Running 25th to 28th May at the BFI Southbank this year’s NFTS Graduating Showcase is more impressive than usual, not because the work is of a higher standard (the shorts on display by this year’s cohort easily matches the impressive standards set by England’s leading film school) but because of the means in which it was made. Over the course of the last year we have all bore witness to how film studios have safely resumed many of their major productions and the rigorous health and safety planning that has gone with. This is why it makes it even more impressive to see student-level productions achieve that same very feat. Finishing a degree is hard work, let alone during a pandemic. The work on display from the NFTS is, as per, exceptional. An amazing blend of animation, documentary, comedic and fictional work which explores a variety of themes all somewhat relating to the present moment. DN is here to offer you a recommended selection of the films featured in this year’s event, hopefully guiding you towards a few special gems amongst the impressive selection from some of the UK’s next emerging filmmakers.
Requiem – Emma J. Gilbertson
Set in 1605 against the backdrop of the witch trials, Emma J. Gilbertson’s Requiem is a romantic gothic drama about Evelyn and Mary, whose hidden love is being encroached upon by the local parish. It’s a slow-burning mood piece with outstanding set design. Gilbertson creates tension through setting her film during this prejudiced and rule-stricken time of history, giving you the feeling that around every corner there is someone ready to chastise Evelyn and Mary for their actions. It’s all topped off by a wonderful performance from Games of Thrones’ Bella Ramsey who is able to channel Evelyn’s repressed longing through subtle gestures.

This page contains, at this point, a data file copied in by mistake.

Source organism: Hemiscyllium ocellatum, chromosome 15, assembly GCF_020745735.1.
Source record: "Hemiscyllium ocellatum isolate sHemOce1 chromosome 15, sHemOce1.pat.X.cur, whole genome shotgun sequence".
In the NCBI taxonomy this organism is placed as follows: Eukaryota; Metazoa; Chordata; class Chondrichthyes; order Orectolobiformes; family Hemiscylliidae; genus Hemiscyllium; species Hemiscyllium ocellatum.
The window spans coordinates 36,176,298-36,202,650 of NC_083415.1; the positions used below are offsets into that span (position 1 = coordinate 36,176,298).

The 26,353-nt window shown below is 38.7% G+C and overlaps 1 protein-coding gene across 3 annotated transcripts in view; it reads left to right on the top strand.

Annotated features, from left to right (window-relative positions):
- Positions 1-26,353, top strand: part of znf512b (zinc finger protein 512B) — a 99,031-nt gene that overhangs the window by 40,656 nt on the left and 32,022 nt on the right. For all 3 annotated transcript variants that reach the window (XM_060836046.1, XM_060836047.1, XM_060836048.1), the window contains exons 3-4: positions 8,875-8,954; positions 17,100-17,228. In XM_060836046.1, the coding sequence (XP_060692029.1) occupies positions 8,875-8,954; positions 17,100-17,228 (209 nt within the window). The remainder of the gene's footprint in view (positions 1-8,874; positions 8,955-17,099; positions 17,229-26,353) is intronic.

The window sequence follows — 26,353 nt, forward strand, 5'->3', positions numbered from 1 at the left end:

Dog Haus – Jo Wiggins
Dog Haus is short comedy by Jo Wiggins about Verity and her desire to expand her dog grooming business through the help of self-aggrandising guru Tamara. Verity and Tamara are respectively played by Ellie White and Tessa Coates who both deliver hilarious performances which Wiggins captures through a mockumentary style of filmmaking. Despite its seven minute runtime, Wiggins manages to pack her short with gags aplenty, exposing the true dynamic between the pair and the short leash keeping them so close together.
Build Me Up – Steve Lawson
It’s Wall:E meets Star Wars in Steve Lawson’s practically-created animation short Build Me Up. Lawson’s tale follows two robots in the aftermath of the loss of their creator. The pair venture forth, battling an incoming ice age whilst also processing their grief. It’s a beautiful and heartwarming story accompanied by an epic score from Moritz Wanger who echoes the triumphant orchestral pieces of John Williams. An impressive showcase of the ambition the NFTS clearly encourages their students to strive for.
A Film About Pudding – Roel Van Beek
You can’t ignore your problems forever. A Film About A Pudding is an absurdist animated film which isn’t really about pudding. Director Roel Van Beek’s short film follows Ronin who after dropping his groceries in the street, chooses to ignore his mess and head to the office. When he looks back to the space in which he dropped everything earlier, a pudding has since formed and it begins growing rapidly in size. Van Beek blends minimalistic hand-drawn animation with camera-shot footage to tell Ronin’s story and brilliantly visualises the sensation of being overwhelmed all whilst making you laugh.